As the district moves forward, the headlines of viewing porn at work stay fresh in some parents minds.
The district says, they hope for an easy transition. They’re even adding another teacher in his classroom to help ease concerns.
While some parents remain unhappy, the district wants the focus to be on the students.
“My goal would be at the end of this semester, that students in his class say, I had a great experience, he did a great job, and the concerns that I had, or my parents expressed to me, were unfounded,” said Hibner.
The district also says, the students who are in his class now, cannot be moved out, even if parents disagree. However, a study hall option is available if they choose.
UPDATED: Tuesday, Jan. 21, 2014 --- 6:30 p.m.
A four-year-legal battle costing the Middleton-Cross Plains Area School district nearly $1 million has finally come to an end.
The former Glacier Creek teacher who was fired in 2010 for viewing pornography at work will be back in the classroom next Monday.
Andrew Harris is to teach 7th grade science again, but at Kromrey Middle School.
"I'm not unaware that some parents won't be happy with this," said Superintendent Don Johnson. "And I wish we had another solution. But we are required to follow the law. And that's not an option for us. So we intend to move forward positively and not create a negative environment at this point."
Johnson says placing Harris at Kromney will help give him a fresh start. He will replace Eric Engel, who has accepted a position as a Dean of Students at Kromrey.
An email was sent home to parents Tuesday, updating them on the situation.
Johnson says students will not be able to be reassigned to a different 7th grade science classroom, even if parents have concerns.
UPDATED: Monday, Jan. 20, 2014 --- 10:15 p.m.
The Middleton school board came to a decision Monday night on how it plans to reinstate Andrew Harris--a middle school teacher who was fired for viewing pornography at work.
After meeting for 90 minutes behind closed doors, board president Ellen Lindgren said, "The district will comply with the arbitrator's orders. The board and the administration have developed a transition plan to facilitate Mr. Harris' reinstatement."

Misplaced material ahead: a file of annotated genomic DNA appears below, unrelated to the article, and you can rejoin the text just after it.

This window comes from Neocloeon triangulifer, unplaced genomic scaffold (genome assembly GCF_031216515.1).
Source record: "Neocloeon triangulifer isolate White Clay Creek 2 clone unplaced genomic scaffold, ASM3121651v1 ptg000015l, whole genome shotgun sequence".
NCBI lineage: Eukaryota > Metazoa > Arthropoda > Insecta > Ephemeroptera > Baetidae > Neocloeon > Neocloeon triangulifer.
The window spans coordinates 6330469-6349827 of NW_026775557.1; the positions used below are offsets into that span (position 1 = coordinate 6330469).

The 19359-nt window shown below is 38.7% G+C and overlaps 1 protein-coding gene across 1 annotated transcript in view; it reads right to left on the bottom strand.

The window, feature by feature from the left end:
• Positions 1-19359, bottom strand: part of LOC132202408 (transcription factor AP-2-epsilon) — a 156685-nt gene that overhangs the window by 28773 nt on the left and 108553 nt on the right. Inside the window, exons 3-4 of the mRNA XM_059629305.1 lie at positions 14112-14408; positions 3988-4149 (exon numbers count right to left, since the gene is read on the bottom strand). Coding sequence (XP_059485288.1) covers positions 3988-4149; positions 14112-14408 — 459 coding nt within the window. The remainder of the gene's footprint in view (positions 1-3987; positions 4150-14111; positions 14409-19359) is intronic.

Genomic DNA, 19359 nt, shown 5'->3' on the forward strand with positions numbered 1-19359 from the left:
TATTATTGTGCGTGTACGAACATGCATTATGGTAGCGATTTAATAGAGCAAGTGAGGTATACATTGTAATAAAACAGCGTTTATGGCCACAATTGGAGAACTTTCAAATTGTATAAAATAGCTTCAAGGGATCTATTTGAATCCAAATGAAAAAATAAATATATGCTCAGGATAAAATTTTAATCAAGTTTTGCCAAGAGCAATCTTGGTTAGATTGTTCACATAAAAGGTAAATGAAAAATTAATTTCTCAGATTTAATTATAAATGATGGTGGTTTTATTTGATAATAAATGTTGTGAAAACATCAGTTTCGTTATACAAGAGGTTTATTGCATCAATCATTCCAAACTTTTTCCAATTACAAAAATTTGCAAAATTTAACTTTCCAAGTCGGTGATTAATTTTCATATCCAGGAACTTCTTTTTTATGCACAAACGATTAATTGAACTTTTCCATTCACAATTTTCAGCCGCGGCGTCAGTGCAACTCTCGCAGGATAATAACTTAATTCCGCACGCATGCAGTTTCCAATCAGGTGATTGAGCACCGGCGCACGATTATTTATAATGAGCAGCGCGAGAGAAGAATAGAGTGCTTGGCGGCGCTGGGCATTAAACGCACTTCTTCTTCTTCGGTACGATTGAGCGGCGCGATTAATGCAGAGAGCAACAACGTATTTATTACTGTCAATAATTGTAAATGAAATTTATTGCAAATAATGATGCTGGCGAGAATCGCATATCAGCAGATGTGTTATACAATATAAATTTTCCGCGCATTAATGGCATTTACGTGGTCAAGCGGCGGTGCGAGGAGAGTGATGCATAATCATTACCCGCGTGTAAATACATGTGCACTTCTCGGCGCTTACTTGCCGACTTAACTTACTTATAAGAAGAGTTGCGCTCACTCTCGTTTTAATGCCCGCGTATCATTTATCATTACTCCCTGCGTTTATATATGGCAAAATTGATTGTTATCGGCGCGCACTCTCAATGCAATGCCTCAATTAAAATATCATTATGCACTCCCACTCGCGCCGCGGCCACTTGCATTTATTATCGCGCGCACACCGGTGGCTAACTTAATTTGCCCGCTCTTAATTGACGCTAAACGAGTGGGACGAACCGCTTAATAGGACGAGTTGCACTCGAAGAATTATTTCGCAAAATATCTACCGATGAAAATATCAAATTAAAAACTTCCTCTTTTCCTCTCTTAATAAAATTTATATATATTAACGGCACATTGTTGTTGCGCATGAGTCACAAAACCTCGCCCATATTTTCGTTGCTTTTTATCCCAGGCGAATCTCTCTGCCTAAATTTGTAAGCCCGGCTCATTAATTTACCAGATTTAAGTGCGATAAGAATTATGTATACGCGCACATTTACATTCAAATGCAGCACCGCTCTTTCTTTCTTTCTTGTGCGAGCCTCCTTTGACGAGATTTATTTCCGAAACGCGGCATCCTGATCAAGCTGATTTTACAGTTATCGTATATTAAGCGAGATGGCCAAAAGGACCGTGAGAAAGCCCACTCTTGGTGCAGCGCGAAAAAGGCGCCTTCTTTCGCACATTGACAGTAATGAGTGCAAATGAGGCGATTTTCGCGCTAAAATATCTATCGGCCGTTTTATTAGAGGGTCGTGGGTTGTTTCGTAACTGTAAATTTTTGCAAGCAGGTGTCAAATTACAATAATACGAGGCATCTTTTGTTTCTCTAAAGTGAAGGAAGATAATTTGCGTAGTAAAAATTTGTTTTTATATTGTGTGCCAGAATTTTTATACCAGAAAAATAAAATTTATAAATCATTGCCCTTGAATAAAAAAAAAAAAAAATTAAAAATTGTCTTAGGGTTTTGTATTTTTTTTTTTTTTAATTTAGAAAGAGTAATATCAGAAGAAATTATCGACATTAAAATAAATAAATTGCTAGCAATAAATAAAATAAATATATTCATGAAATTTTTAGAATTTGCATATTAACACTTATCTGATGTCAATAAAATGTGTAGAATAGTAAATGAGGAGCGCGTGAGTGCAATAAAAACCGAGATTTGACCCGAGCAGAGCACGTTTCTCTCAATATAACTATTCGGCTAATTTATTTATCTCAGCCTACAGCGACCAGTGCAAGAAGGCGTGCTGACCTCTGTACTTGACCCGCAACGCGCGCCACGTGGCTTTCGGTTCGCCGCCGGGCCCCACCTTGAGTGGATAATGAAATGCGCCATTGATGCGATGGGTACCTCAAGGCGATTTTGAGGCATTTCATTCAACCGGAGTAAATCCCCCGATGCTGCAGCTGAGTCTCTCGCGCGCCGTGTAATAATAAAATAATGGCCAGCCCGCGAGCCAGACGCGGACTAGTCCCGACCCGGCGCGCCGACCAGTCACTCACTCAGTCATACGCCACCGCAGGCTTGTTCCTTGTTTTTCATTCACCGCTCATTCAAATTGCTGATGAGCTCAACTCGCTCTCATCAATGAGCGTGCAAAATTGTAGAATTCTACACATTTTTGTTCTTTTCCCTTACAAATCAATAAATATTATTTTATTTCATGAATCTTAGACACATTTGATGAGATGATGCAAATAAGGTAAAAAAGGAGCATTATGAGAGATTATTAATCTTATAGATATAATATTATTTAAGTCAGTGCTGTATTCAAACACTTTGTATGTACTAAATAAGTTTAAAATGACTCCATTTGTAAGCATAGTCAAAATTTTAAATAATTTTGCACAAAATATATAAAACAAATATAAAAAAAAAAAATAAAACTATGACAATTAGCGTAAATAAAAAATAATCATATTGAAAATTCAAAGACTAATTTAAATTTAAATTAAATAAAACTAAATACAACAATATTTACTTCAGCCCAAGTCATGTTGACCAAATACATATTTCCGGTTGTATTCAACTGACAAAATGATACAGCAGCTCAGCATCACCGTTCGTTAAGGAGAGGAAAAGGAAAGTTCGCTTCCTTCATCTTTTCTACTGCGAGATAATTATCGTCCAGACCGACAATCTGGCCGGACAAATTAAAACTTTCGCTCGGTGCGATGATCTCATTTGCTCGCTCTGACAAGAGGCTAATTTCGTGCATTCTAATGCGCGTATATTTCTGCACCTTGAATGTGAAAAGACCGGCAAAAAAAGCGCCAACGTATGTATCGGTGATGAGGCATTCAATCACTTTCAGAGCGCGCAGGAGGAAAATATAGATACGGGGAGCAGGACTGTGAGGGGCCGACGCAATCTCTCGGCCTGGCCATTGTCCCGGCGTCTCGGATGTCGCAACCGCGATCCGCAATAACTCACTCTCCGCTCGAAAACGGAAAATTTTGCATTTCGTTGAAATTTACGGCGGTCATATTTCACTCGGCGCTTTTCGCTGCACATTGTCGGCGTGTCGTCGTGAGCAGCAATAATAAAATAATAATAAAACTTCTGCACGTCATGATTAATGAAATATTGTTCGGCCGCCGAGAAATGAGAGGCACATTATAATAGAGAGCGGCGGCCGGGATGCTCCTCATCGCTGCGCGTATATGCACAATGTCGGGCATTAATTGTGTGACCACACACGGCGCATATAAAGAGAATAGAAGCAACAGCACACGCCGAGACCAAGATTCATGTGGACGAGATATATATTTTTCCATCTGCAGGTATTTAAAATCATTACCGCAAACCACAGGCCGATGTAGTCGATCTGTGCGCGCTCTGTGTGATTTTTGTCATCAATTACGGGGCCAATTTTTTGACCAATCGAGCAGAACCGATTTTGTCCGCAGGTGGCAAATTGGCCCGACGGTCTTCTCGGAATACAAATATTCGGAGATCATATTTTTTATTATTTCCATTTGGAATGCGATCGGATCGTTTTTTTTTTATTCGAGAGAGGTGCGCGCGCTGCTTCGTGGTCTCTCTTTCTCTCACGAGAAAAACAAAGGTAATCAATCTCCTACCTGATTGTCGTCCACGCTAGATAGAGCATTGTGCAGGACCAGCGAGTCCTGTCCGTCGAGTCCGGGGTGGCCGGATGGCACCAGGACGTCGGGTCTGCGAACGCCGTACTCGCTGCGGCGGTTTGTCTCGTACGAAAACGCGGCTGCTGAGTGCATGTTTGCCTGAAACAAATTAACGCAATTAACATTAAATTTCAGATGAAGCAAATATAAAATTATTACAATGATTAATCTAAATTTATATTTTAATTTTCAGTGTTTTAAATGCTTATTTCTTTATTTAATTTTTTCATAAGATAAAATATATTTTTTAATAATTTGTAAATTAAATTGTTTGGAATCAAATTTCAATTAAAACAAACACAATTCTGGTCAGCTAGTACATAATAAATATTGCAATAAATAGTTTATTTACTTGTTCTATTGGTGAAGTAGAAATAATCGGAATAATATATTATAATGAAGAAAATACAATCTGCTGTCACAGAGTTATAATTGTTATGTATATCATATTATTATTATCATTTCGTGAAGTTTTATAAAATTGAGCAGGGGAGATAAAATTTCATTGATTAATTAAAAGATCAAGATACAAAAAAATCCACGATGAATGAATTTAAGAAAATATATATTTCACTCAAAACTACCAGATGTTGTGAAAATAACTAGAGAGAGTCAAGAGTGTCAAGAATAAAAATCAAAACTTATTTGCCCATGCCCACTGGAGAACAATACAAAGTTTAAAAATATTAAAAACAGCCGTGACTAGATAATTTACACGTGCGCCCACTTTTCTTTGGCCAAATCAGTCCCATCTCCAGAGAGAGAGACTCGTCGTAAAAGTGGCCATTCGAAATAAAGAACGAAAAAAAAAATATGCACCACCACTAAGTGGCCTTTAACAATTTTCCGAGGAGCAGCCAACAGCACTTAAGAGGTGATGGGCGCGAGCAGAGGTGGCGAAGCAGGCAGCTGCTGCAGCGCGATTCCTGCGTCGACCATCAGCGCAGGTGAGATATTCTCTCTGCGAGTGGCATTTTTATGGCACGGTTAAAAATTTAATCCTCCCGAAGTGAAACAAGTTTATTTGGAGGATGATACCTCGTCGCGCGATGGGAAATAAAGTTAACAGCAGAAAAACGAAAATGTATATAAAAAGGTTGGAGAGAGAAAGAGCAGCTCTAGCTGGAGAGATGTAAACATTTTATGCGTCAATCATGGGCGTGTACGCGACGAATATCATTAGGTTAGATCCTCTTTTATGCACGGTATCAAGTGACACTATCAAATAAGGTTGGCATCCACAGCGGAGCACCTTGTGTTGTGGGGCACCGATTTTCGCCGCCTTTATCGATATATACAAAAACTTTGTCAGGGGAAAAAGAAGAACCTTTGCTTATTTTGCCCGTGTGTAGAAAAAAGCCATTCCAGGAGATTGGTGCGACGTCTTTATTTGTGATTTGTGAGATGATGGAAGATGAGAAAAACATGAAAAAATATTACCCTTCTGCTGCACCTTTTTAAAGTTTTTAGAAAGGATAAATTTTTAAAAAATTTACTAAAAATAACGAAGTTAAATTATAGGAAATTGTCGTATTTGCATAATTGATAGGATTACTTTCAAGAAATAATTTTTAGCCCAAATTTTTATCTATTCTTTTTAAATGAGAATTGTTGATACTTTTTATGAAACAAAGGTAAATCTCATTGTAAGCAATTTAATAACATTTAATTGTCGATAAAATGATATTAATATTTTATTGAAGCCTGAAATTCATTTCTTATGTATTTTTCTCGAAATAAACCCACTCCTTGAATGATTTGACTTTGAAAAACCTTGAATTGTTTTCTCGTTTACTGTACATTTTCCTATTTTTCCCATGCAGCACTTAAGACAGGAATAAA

The board would not go into further detail except to say it will meet with the Middleton Education Association Tuesday to go over the reinstatement proposal.
UPDATED Thursday, January 16, 2014 --- 9:34 a.m.
MIDDLETON, Wis. (AP) -- A Middleton elementary school teacher fired for viewing pornography at work could be back on the job soon.
The state Supreme Court has declined to take up an appeal of an arbitrator ruling by the Middleton-Cross Plains School District. Glacier Creek Middle School teacher Andrew Harris was fired in 2010 and six other district employees were suspended for viewing and sharing porn and sexually inappropriate images, jokes or videos on district computers.
District spokesman Perry Hibner tells the State Journal that Harris could be back at work within a month as a result of the Supreme Court's decision. It ends a four-year legal battle between the school district and the Middleton Education Association.
Copyright 2014: Associated Press
UPDATED Wednesday, January 15, 2014 --- 9:30 p.m.
The Middleton Cross Plains-Area teacher fired for looking at pornography while on the job could be back in the classroom by the end of the month.